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Health, Beauty & Fashion

Danger in your potions

What you slather on your face and wash your hair with may contain small amounts of toxins
The Straits Times - February 10, 2012
By: Carolyn Butler
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Danger in your potions -- PHOTO: ISTOCKPHOTO

In the past few years, I've become much more attuned to 'clean' living: using organic foods and filtered water, limiting sun exposure and all that. So when a friend suggested that many of the lotions and potions we apply to our skin are bad for us, I began reading labels in my family's bathroom cabinets.

It wasn't pretty.

According to Ms Jane Houlihan, who directs cosmetics safety research for the Environmental Working Group (EWG), a non-profit research and advocacy organisation, cosmetics and other personal-care products contain numerous ingredients such as phthalates, parabens, formaldehyde and diethanolamine that we should be wary of.

'What we put on our skin often ends up inside our body, so it's every bit as important as what we eat, drink and breathe when it comes to minimising exposure to things that aren't healthy for us,' she explained.

Pharmacy shelves are lined with shampoos, deodorants, moisturisers, soaps and make-up that contain potentially harmful ingredients, consumer advocates say.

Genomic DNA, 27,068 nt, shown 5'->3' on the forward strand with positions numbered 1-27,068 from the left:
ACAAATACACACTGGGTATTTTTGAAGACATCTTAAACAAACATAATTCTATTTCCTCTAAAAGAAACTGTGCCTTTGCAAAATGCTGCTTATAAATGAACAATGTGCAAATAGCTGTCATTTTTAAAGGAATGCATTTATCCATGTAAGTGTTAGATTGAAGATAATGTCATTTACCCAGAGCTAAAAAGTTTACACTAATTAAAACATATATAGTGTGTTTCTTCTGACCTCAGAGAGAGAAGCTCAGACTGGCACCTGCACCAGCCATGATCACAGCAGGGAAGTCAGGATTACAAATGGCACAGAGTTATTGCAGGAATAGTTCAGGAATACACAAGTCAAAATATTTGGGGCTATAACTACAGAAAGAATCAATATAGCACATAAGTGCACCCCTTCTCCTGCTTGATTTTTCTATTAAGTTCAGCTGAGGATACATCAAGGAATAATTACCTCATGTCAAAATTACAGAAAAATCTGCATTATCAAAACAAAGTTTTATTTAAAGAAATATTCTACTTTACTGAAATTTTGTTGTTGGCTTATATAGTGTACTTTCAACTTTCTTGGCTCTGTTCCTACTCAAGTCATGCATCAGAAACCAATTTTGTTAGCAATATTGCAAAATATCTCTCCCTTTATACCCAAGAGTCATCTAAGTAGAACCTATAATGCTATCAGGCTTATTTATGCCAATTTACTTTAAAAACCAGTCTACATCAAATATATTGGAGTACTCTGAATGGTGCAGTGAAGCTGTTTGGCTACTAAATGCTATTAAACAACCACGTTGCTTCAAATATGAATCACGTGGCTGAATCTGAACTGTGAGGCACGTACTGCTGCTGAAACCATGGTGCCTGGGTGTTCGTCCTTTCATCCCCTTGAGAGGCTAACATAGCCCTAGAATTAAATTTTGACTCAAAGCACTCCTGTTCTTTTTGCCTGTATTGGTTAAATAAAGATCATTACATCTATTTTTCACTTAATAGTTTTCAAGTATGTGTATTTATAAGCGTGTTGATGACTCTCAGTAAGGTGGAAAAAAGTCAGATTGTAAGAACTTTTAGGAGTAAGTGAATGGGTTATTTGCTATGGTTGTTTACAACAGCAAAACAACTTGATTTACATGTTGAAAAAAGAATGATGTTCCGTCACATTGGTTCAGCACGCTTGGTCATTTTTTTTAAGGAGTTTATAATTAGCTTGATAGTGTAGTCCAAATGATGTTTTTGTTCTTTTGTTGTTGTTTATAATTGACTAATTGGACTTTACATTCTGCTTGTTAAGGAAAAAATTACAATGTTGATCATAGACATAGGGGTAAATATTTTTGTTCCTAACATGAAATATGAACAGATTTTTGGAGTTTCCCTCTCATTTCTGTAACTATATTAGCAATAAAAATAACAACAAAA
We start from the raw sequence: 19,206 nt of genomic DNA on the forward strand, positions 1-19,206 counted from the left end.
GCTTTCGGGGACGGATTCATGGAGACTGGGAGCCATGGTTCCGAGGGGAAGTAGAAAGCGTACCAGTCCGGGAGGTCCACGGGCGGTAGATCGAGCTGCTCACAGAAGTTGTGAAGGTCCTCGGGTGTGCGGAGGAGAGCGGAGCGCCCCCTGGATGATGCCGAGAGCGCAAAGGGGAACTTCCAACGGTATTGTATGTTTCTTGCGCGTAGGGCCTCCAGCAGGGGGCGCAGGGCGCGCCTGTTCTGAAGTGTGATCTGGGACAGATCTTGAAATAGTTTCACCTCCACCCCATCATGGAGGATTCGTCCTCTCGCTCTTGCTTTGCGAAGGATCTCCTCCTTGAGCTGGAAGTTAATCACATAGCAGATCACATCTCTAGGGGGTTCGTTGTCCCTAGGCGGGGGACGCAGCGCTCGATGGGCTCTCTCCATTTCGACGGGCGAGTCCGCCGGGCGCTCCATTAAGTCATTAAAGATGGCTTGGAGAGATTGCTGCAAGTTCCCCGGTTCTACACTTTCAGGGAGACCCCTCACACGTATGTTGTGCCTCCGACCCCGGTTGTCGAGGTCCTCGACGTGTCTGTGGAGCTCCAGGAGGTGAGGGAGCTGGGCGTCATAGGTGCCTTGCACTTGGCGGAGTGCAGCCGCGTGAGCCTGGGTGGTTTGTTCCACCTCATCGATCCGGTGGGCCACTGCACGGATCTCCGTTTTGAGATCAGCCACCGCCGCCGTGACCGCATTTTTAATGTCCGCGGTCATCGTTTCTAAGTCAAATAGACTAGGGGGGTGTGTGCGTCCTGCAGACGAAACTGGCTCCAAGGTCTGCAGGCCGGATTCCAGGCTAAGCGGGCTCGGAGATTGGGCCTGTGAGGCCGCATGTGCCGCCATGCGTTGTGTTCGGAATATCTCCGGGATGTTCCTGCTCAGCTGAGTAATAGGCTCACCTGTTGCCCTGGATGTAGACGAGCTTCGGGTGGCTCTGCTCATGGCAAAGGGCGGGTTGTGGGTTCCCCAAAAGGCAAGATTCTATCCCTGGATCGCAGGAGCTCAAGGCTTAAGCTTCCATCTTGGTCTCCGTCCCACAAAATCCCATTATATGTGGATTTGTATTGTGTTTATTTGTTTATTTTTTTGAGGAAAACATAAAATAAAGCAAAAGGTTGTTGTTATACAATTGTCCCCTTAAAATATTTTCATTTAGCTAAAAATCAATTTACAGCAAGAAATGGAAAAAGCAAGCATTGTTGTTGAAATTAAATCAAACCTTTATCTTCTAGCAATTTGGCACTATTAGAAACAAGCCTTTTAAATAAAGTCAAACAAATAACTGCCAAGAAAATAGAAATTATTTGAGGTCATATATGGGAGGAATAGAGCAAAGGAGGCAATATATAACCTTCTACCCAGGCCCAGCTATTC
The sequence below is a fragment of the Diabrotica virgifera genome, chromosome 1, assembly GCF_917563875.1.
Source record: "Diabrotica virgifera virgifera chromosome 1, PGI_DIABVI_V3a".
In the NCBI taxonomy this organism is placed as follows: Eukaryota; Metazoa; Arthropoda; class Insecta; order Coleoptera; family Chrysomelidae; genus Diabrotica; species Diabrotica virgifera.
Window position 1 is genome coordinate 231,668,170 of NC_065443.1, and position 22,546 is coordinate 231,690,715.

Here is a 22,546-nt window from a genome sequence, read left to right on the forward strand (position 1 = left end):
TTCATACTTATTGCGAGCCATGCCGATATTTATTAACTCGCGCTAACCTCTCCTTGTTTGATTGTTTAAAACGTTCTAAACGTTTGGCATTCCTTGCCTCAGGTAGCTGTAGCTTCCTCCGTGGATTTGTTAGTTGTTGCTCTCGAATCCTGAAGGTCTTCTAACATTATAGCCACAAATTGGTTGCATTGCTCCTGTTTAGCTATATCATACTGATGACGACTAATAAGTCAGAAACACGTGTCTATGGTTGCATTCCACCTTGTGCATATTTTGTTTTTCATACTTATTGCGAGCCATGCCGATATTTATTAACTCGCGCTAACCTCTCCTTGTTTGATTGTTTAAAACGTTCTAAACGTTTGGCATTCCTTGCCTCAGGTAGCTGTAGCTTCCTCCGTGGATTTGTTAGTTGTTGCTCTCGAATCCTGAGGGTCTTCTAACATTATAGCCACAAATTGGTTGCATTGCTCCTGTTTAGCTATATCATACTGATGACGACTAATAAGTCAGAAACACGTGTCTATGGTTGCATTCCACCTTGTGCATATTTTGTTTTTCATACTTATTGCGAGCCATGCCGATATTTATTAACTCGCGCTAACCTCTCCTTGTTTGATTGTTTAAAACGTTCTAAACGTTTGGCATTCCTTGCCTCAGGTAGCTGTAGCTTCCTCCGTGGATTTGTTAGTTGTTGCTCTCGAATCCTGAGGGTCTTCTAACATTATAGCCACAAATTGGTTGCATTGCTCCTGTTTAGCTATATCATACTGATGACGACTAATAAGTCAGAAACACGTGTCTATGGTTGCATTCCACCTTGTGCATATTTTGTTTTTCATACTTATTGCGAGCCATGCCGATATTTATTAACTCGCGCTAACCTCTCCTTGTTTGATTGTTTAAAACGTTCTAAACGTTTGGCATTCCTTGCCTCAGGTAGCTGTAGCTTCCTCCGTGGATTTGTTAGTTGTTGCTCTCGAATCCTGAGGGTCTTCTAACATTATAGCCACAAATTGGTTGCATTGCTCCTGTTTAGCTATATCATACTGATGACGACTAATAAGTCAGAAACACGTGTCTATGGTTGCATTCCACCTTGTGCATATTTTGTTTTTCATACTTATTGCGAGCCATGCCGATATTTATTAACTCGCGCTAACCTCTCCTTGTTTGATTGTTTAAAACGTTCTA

'Research has shown that many conventional personal-care products contain chemicals of concern that can disrupt your hormones, have been linked to cancer, cause allergies or can damage your skin,' said Ms Stacy Malkan, author of Not Just A Pretty Face: The Ugly Side Of The Beauty Industry.

Because there are few safety standards for cosmetics in the United States, 'companies are basically making their own decisions about what's safe enough to sell', she said.


Industry officials said the risks of using cosmetics with trace amounts of chemicals are insignificant or non-existent.

The Food and Drug Administration does evaluate some ingredients used in cosmetics and has issued warnings, such as with formaldehyde in some hair straighteners. But the dearth of solid, large-scale studies on the effect of such chemicals at the levels found in, say, conditioner or toothpaste, means it is difficult to know what the risks are.

'The fact is, none of us really knows for sure,' Ms Malkan said.